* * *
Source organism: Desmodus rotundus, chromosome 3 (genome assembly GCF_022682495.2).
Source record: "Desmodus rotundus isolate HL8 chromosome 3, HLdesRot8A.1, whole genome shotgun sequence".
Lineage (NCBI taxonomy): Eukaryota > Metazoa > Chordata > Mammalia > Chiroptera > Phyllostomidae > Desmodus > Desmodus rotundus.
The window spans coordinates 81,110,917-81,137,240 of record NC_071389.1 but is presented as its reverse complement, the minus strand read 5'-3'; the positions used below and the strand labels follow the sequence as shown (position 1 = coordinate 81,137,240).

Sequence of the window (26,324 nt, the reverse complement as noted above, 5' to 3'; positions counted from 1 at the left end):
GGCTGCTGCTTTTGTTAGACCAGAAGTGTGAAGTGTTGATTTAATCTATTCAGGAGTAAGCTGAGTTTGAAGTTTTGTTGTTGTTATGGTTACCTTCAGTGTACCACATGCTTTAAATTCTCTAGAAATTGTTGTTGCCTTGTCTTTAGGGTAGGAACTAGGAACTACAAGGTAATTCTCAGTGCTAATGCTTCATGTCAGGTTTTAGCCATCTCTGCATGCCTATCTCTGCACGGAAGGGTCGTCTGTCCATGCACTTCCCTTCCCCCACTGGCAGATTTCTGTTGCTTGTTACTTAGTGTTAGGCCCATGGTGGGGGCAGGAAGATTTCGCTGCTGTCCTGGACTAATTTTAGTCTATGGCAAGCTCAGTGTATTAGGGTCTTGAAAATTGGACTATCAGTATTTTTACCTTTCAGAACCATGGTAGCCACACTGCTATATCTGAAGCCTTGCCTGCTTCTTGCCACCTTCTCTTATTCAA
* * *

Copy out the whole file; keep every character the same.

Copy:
Source organism: Desmodus rotundus, chromosome 3 (genome assembly GCF_022682495.2).
Source record: "Desmodus rotundus isolate HL8 chromosome 3, HLdesRot8A.1, whole genome shotgun sequence".
Lineage (NCBI taxonomy): Eukaryota > Metazoa > Chordata > Mammalia > Chiroptera > Phyllostomidae > Desmodus > Desmodus rotundus.
The window spans coordinates 81,110,917-81,137,240 of record NC_071389.1 but is presented as its reverse complement, the minus strand read 5'-3'; the positions used below and the strand labels follow the sequence as shown (position 1 = coordinate 81,137,240).

Sequence of the window (26,324 nt, the reverse complement as noted above, 5' to 3'; positions counted from 1 at the left end):
GGCTGCTGCTTTTGTTAGACCAGAAGTGTGAAGTGTTGATTTAATCTATTCAGGAGTAAGCTGAGTTTGAAGTTTTGTTGTTGTTATGGTTACCTTCAGTGTACCACATGCTTTAAATTCTCTAGAAATTGTTGTTGCCTTGTCTTTAGGGTAGGAACTAGGAACTACAAGGTAATTCTCAGTGCTAATGCTTCATGTCAGGTTTTAGCCATCTCTGCATGCCTATCTCTGCACGGAAGGGTCGTCTGTCCATGCACTTCCCTTCCCCCACTGGCAGATTTCTGTTGCTTGTTACTTAGTGTTAGGCCCATGGTGGGGGCAGGAAGATTTCGCTGCTGTCCTGGACTAATTTTAGTCTATGGCAAGCTCAGTGTATTAGGGTCTTGAAAATTGGACTATCAGTATTTTTACCTTTCAGAACCATGGTAGCCACACTGCTATATCTGAAGCCTTGCCTGCTTCTTGCCACCTTCTCTTATTCAA